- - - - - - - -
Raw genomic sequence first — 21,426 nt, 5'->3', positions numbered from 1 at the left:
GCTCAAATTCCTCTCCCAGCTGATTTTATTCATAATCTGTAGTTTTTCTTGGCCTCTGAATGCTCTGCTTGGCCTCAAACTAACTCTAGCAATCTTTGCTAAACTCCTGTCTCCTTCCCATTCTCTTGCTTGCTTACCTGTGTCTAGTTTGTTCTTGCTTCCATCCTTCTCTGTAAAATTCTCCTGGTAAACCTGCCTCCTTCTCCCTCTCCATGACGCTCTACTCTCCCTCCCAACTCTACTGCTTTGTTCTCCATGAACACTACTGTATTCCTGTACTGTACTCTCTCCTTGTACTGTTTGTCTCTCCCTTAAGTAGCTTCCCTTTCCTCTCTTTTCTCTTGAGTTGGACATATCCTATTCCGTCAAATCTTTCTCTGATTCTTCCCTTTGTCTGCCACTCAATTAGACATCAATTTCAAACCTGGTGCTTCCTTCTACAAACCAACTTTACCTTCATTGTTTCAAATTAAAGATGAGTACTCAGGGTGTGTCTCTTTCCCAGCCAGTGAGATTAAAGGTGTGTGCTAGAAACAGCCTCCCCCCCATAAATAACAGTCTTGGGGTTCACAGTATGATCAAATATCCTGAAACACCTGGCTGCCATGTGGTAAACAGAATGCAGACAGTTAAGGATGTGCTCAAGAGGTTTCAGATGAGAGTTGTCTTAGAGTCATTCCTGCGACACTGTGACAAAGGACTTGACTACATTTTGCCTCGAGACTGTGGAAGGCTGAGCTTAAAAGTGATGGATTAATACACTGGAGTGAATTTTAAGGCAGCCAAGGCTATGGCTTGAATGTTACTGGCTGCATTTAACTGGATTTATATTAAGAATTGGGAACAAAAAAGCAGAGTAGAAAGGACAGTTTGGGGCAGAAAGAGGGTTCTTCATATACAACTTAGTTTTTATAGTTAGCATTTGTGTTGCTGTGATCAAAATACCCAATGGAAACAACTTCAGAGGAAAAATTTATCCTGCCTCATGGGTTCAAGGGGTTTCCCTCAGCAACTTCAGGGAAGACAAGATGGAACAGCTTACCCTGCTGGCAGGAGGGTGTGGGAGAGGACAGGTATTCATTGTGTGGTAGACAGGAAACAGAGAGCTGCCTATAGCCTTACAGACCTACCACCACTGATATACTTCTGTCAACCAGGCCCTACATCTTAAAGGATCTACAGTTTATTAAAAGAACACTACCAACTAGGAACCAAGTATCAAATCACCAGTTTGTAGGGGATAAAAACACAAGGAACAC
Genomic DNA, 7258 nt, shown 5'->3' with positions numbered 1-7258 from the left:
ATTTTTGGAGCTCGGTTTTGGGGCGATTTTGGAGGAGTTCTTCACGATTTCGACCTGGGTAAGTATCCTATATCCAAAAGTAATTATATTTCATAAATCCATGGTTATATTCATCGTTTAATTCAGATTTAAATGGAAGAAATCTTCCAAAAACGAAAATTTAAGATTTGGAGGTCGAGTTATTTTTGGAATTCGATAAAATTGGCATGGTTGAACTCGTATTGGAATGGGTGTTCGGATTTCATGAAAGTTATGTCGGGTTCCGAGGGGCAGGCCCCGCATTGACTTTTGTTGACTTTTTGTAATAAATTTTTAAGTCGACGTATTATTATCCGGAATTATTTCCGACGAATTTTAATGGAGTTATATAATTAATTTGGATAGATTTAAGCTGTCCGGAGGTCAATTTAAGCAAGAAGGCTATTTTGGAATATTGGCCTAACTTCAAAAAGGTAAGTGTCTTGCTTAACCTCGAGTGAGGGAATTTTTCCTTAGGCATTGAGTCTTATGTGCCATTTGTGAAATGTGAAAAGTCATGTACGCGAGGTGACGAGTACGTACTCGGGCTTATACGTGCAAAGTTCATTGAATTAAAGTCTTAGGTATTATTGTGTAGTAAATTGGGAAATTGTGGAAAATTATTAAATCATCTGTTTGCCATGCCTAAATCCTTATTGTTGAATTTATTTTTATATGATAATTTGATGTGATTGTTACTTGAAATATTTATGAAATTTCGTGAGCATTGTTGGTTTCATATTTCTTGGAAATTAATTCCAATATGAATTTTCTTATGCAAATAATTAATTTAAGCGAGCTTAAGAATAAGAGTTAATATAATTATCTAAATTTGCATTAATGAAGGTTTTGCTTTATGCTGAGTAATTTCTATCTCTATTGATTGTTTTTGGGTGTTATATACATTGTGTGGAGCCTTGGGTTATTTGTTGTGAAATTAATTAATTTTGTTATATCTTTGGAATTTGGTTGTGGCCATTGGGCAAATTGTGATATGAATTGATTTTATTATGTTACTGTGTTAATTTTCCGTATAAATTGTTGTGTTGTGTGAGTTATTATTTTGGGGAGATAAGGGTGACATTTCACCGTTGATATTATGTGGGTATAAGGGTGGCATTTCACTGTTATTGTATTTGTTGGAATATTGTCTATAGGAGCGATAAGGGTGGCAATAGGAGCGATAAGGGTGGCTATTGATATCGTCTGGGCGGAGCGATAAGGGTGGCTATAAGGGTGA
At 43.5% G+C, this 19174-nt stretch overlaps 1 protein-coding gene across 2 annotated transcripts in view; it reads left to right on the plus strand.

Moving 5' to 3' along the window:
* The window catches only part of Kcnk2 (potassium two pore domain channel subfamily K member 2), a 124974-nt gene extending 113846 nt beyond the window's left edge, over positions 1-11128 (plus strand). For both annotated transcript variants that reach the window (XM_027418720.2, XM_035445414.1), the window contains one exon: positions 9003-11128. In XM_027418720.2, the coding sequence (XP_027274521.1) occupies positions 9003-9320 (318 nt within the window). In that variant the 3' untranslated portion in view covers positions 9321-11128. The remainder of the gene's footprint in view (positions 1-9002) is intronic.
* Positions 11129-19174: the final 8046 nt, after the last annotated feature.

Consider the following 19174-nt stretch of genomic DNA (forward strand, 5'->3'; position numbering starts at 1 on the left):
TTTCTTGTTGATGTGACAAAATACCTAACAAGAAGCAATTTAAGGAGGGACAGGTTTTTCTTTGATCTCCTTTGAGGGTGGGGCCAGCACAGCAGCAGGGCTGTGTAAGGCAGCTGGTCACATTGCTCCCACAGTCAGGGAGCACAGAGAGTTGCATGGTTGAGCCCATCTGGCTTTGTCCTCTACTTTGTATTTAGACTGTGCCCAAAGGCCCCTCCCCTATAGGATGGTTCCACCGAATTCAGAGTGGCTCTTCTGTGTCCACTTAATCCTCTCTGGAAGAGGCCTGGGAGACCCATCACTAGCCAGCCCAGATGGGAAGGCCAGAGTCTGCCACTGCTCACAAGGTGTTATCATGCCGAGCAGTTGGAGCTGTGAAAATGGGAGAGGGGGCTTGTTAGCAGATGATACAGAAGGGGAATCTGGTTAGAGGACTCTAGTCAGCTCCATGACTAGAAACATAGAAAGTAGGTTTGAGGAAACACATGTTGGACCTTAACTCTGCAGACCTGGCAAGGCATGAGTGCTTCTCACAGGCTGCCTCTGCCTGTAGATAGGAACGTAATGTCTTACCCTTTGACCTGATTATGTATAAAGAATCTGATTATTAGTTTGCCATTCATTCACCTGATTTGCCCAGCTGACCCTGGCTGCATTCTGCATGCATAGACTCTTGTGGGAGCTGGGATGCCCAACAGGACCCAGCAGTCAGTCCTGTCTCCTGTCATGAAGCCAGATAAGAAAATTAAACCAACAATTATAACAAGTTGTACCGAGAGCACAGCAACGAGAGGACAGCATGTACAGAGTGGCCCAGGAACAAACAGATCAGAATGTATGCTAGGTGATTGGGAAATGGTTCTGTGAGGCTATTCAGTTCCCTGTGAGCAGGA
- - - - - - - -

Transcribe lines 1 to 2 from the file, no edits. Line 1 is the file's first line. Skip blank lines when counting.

Raw genomic sequence first — 21,426 nt, 5'->3', positions numbered from 1 at the left:
GCTCAAATTCCTCTCCCAGCTGATTTTATTCATAATCTGTAGTTTTTCTTGGCCTCTGAATGCTCTGCTTGGCCTCAAACTAACTCTAGCAATCTTTGCTAAACTCCTGTCTCCTTCCCATTCTCTTGCTTGCTTACCTGTGTCTAGTTTGTTCTTGCTTCCATCCTTCTCTGTAAAATTCTCCTGGTAAACCTGCCTCCTTCTCCCTCTCCATGACGCTCTACTCTCCCTCCCAACTCTACTGCTTTGTTCTCCATGAACACTACTGTATTCCTGTACTGTACTCTCTCCTTGTACTGTTTGTCTCTCCCTTAAGTAGCTTCCCTTTCCTCTCTTTTCTCTTGAGTTGGACATATCCTATTCCGTCAAATCTTTCTCTGATTCTTCCCTTTGTCTGCCACTCAATTAGACATCAATTTCAAACCTGGTGCTTCCTTCTACAAACCAACTTTACCTTCATTGTTTCAAATTAAAGATGAGTACTCAGGGTGTGTCTCTTTCCCAGCCAGTGAGATTAAAGGTGTGTGCTAGAAACAGCCTCCCCCCCATAAATAACAGTCTTGGGGTTCACAGTATGATCAAATATCCTGAAACACCTGGCTGCCATGTGGTAAACAGAATGCAGACAGTTAAGGATGTGCTCAAGAGGTTTCAGATGAGAGTTGTCTTAGAGTCATTCCTGCGACACTGTGACAAAGGACTTGACTACATTTTGCCTCGAGACTGTGGAAGGCTGAGCTTAAAAGTGATGGATTAATACACTGGAGTGAATTTTAAGGCAGCCAAGGCTATGGCTTGAATGTTACTGGCTGCATTTAACTGGATTTATATTAAGAATTGGGAACAAAAAAGCAGAGTAGAAAGGACAGTTTGGGGCAGAAAGAGGGTTCTTCATATACAACTTAGTTTTTATAGTTAGCATTTGTGTTGCTGTGATCAAAATACCCAATGGAAACAACTTCAGAGGAAAAATTTATCCTGCCTCATGGGTTCAAGGGGTTTCCCTCAGCAACTTCAGGGAAGACAAGATGGAACAGCTTACCCTGCTGGCAGGAGGGTGTGGGAGAGGACAGGTATTCATTGTGTGGTAGACAGGAAACAGAGAGCTGCCTATAGCCTTACAGACCTACCACCACTGATATACTTCTGTCAACCAGGCCCTACATCTTAAAGGATCTACAGTTTATTAAAAGAACACTACCAACTAGGAACCAAGTATCAAATCACCAGTTTGTAGGGGATAAAAACACAAGGAACAC